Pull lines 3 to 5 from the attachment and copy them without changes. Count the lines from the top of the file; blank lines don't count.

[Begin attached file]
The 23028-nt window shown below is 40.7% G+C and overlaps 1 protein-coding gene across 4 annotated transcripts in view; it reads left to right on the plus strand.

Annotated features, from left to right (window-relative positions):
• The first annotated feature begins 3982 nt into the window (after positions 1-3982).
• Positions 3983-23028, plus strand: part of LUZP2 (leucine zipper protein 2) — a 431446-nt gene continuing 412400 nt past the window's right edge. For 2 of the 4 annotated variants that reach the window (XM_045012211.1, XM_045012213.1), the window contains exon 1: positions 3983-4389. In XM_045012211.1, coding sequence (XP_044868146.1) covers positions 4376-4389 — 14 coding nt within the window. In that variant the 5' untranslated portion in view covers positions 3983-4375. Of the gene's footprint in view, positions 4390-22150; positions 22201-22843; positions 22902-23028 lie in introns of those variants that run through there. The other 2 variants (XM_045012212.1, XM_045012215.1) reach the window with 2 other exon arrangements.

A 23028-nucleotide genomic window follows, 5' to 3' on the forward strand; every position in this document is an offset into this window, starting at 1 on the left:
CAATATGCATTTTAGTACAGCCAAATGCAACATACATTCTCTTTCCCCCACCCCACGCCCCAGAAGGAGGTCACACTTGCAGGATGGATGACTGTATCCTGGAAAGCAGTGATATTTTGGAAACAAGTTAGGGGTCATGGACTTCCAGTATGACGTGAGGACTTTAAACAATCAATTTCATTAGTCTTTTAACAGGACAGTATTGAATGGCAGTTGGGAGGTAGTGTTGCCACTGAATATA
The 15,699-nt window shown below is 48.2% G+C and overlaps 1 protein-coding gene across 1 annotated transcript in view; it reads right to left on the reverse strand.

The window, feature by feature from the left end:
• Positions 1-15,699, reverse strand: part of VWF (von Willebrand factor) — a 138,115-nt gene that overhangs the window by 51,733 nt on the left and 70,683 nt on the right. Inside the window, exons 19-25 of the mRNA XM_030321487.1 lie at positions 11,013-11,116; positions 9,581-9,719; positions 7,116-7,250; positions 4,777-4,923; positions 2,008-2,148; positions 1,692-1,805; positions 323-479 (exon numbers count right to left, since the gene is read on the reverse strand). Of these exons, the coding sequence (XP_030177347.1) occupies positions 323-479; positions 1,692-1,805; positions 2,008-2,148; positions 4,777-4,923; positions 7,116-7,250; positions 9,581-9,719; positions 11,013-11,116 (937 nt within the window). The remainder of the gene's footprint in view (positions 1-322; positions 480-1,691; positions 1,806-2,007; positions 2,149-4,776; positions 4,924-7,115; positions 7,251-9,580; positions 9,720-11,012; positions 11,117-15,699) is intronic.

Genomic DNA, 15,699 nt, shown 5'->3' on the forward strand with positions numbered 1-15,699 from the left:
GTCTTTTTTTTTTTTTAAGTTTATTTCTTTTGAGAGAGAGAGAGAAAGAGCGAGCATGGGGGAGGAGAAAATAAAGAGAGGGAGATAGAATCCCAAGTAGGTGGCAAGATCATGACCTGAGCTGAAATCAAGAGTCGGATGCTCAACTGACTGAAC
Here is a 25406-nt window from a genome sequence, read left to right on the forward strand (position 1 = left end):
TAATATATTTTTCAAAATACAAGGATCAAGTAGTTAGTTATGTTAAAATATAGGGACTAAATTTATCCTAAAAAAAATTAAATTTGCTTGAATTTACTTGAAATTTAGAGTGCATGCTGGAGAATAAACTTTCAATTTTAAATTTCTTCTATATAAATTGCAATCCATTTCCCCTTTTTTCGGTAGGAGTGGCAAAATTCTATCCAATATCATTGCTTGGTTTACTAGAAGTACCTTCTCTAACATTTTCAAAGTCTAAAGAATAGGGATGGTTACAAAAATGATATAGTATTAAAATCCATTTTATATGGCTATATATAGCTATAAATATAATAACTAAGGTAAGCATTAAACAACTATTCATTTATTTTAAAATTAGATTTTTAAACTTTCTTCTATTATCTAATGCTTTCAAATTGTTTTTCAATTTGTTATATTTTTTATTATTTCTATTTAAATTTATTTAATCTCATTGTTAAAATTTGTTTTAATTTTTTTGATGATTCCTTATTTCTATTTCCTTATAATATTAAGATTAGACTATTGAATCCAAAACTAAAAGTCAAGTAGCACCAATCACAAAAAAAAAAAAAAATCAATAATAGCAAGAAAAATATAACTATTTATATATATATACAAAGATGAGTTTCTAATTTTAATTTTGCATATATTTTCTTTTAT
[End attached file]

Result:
• The first annotated feature begins 3982 nt into the window (after positions 1-3982).
• Positions 3983-23028, plus strand: part of LUZP2 (leucine zipper protein 2) — a 431446-nt gene continuing 412400 nt past the window's right edge. For 2 of the 4 annotated variants that reach the window (XM_045012211.1, XM_045012213.1), the window contains exon 1: positions 3983-4389. In XM_045012211.1, coding sequence (XP_044868146.1) covers positions 4376-4389 — 14 coding nt within the window. In that variant the 5' untranslated portion in view covers positions 3983-4375. Of the gene's footprint in view, positions 4390-22150; positions 22201-22843; positions 22902-23028 lie in introns of those variants that run through there. The other 2 variants (XM_045012212.1, XM_045012215.1) reach the window with 2 other exon arrangements.

A 23028-nucleotide genomic window follows, 5' to 3' on the forward strand; every position in this document is an offset into this window, starting at 1 on the left: